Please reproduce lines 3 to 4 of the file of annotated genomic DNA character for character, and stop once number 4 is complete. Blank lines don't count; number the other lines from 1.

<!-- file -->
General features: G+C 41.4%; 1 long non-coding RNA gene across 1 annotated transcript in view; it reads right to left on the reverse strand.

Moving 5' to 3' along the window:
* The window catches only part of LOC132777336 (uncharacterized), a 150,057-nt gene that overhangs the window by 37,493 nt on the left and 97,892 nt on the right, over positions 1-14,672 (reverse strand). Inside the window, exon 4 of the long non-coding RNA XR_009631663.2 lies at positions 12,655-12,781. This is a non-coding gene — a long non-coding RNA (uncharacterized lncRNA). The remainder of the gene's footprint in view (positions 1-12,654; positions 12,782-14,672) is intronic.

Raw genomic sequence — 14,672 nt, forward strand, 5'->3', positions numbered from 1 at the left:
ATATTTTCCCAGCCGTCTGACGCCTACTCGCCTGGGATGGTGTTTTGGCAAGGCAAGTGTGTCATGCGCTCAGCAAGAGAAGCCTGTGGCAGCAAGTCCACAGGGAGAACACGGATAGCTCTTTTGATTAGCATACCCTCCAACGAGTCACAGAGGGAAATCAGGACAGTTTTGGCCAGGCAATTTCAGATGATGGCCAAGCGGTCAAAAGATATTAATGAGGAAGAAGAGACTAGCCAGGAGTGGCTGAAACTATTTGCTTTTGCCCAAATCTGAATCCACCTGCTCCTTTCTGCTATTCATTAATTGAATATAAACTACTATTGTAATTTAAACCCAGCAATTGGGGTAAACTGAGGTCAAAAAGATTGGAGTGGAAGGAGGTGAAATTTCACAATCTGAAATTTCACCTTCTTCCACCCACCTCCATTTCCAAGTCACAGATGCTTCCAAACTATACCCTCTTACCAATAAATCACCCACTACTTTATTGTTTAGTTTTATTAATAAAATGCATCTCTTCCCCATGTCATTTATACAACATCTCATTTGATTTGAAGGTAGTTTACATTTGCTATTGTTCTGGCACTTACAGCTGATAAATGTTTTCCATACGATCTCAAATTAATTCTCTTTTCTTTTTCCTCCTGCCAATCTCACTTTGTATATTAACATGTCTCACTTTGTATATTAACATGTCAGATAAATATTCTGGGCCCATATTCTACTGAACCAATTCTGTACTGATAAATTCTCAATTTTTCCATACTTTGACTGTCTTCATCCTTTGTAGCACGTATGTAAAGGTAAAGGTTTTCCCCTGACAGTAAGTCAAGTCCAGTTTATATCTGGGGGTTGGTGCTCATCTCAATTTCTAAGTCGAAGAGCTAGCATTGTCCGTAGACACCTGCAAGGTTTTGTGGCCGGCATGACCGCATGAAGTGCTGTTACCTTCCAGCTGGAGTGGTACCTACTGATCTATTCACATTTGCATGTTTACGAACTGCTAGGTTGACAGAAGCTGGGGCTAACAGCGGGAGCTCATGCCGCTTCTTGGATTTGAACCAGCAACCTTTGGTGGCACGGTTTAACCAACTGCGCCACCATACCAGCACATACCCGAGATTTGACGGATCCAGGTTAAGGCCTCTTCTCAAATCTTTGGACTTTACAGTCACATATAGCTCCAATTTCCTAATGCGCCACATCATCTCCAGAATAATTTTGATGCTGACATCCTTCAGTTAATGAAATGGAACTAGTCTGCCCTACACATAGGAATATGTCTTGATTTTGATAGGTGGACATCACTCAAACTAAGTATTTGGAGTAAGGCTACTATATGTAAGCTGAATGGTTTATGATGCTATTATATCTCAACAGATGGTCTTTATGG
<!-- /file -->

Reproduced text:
* The window catches only part of LOC132777336 (uncharacterized), a 150,057-nt gene that overhangs the window by 37,493 nt on the left and 97,892 nt on the right, over positions 1-14,672 (reverse strand). Inside the window, exon 4 of the long non-coding RNA XR_009631663.2 lies at positions 12,655-12,781. This is a non-coding gene — a long non-coding RNA (uncharacterized lncRNA). The remainder of the gene's footprint in view (positions 1-12,654; positions 12,782-14,672) is intronic.

Raw genomic sequence — 14,672 nt, forward strand, 5'->3', positions numbered from 1 at the left: